Clemencia Echeverri’s “Nóctulo Eco” at ARTBO (image courtesy Galeria Eduardo Fernandes and the artist)

BOGOTA — The 11th edition of ARTBO in Bogota, Colombia, held from October 1–4 at the Corferias convention center, was a sea of abstract and conceptual art. Chosen by Director Maria Paz Gaviria Munoz and a selection committee, 84 galleries from 33 cities in Latin America, the US, and Europe presented works that blurred artistic mediums. Most importantly, the fair showcased Latin American art deeply committed to expressing its own cultural heritage, be it anthropological or political, that made for works that were genuine, heartfelt, and inspiring.

From the very get-go the fair stood out for its contemporaneity. Inspired by the tradition of abstraction from the 1960s in Latin America, artists from countries such as Uruguay, Argentina, Colombia, Peru, Brazil, Mexico, Guatemala, and Chile probed their roots to express their connection to their history and genealogy. Geometric paintings on cardboard by the Uruguayan abstract artist Carmelo Arden Quin, who lived in Paris from 1946 until his death in 2010, set the stage for experimenting with new materials. In the Cosmocosa Gallery booth, Argentine conceptual artist Eduardo Costa’s “Volumetric Paintings,” made in the ‘90s from layers of solidified acrylic paint, resembled triangles, spheres, and sheets of paper, straddling two mediums to create sculptural paintings.

Eduardo Costa, “First Interaction of Two Volumetric Paintings” (1998), solid acrylic paint, 20 × 38.5 × 22 cm (image courtesy Cosmocosa Gallery)

Younger Chilean artists like Nicolas Radic explored new ways of combining photography, painting, and sculpture such that one’s perspective of the works encompassed all three mediums. His tactile painting of a photograph of a sculpture immediately brought to mind Tauba Auerbach’s creased canvases and Anselm Reyle’s scrunched “foil paintings” rolled into one. Similarly, Spanish artist Antonio Ballester Moreno’s brightly colored geometric shapes on rough, untreated jute revealed a surface that was neither painterly nor sculptural.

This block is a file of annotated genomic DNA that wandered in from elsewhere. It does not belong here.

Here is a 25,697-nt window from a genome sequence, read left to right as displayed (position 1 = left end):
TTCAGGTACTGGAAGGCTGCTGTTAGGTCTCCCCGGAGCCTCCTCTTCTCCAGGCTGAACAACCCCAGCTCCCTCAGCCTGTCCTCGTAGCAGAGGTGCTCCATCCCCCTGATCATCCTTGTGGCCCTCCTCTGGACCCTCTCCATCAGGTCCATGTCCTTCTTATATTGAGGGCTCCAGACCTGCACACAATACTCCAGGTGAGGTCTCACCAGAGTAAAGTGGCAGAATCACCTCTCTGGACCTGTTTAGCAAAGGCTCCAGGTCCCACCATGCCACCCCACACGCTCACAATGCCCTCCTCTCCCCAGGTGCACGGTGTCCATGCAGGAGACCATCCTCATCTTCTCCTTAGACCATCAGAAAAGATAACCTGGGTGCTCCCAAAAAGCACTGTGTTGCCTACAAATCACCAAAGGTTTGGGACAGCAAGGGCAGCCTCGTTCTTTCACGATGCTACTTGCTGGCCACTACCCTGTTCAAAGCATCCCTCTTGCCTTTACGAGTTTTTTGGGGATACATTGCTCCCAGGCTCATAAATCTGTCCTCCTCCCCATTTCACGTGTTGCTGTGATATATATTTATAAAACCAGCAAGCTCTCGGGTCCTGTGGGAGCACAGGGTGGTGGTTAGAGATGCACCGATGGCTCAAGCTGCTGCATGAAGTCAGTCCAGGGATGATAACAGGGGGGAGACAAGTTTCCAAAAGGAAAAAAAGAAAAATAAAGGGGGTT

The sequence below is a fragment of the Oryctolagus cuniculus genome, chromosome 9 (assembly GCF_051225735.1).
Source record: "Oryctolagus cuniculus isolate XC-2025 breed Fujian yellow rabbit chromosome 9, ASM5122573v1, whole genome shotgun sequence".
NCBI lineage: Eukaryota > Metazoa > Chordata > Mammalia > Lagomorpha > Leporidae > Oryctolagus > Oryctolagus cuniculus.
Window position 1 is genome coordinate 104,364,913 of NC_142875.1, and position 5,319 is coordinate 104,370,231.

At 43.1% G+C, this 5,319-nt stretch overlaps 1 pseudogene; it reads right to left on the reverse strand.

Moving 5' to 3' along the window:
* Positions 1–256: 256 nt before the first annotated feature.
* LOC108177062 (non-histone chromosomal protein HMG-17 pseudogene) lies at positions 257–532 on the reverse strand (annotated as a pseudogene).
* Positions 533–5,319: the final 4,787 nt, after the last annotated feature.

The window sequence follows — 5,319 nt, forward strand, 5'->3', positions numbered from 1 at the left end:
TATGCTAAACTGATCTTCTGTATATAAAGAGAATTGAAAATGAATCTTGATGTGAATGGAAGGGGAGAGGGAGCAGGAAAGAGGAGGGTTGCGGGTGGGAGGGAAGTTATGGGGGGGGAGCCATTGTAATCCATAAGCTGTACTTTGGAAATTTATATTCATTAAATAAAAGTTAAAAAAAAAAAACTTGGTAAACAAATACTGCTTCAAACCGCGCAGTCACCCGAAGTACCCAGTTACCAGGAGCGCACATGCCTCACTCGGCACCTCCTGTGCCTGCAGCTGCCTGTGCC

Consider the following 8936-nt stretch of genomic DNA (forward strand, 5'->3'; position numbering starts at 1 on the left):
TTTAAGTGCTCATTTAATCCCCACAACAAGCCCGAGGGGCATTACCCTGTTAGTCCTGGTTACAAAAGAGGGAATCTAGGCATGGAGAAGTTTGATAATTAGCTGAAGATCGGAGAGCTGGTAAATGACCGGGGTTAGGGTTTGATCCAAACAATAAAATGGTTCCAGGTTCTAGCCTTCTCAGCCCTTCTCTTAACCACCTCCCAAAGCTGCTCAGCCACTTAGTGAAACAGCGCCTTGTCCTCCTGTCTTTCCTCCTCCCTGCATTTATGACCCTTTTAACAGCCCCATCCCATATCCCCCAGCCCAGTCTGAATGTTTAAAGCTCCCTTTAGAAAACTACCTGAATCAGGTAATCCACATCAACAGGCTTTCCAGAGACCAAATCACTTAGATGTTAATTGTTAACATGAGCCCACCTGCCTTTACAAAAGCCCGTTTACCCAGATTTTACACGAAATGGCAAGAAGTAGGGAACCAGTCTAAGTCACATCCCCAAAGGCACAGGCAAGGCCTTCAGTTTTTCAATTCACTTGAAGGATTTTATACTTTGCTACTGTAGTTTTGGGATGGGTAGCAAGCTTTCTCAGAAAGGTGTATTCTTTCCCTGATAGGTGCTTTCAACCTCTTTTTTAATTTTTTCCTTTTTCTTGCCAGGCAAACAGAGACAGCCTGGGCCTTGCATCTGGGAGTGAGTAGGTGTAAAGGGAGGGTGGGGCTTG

There were a number of strong works by artists concerned with the environment and the inequities of government policies. The Frances Wu gallery presented Peruvian artist Sandra Nakamura’s meticulous graphite drawings inspired by old maps of Lima that revealed rampant constructions and poor city planning. Metal rods jutting out from the walls surrounded her portrayal and referenced unfinished, shoddy fabrications. Colombian artists Carolina Caycedo and Nohemí Pérez, from the Instituto de Vision, displayed stirring, imaginative works responding to the contamination of the Magdalena River that flows through Colombia and the eviction of indigenous tribes from the northern forested region of Catatumbo. Caycedo’s aerial images of the muddied brown river, dumped with refuse from mining towns, were transferred onto large concrete slabs, making the work impossible to ignore. And Pérez’s six-foot high charcoal depiction “Panorama-Catatumbo” of the native community’s wild vegetation not only recreated the lush forests being destroyed, but also showcased the lack of concern for a society that had thrived unharmed for years.